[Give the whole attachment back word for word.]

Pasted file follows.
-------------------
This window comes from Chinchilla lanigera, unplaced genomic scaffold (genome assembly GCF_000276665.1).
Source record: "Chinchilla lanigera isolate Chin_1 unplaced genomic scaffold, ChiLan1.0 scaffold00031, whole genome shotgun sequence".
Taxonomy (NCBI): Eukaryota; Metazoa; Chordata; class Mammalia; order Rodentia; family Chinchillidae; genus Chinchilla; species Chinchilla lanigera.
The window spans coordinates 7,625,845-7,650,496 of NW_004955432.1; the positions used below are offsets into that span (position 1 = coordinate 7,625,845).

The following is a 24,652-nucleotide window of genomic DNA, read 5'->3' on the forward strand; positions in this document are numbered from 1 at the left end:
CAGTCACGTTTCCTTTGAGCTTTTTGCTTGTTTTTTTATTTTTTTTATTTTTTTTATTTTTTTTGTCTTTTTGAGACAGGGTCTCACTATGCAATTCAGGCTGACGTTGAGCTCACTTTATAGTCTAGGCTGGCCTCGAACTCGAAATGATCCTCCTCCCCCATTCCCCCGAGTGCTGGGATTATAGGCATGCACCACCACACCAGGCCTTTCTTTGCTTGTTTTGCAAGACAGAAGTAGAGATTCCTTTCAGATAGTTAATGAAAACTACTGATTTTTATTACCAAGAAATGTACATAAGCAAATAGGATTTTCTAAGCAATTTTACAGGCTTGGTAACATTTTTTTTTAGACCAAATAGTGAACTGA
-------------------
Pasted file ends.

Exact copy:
This window comes from Chinchilla lanigera, unplaced genomic scaffold (genome assembly GCF_000276665.1).
Source record: "Chinchilla lanigera isolate Chin_1 unplaced genomic scaffold, ChiLan1.0 scaffold00031, whole genome shotgun sequence".
Taxonomy (NCBI): Eukaryota; Metazoa; Chordata; class Mammalia; order Rodentia; family Chinchillidae; genus Chinchilla; species Chinchilla lanigera.
The window spans coordinates 7,625,845-7,650,496 of NW_004955432.1; the positions used below are offsets into that span (position 1 = coordinate 7,625,845).

The following is a 24,652-nucleotide window of genomic DNA, read 5'->3' on the forward strand; positions in this document are numbered from 1 at the left end:
CAGTCACGTTTCCTTTGAGCTTTTTGCTTGTTTTTTTATTTTTTTTATTTTTTTTATTTTTTTTGTCTTTTTGAGACAGGGTCTCACTATGCAATTCAGGCTGACGTTGAGCTCACTTTATAGTCTAGGCTGGCCTCGAACTCGAAATGATCCTCCTCCCCCATTCCCCCGAGTGCTGGGATTATAGGCATGCACCACCACACCAGGCCTTTCTTTGCTTGTTTTGCAAGACAGAAGTAGAGATTCCTTTCAGATAGTTAATGAAAACTACTGATTTTTATTACCAAGAAATGTACATAAGCAAATAGGATTTTCTAAGCAATTTTACAGGCTTGGTAACATTTTTTTTTAGACCAAATAGTGAACTGA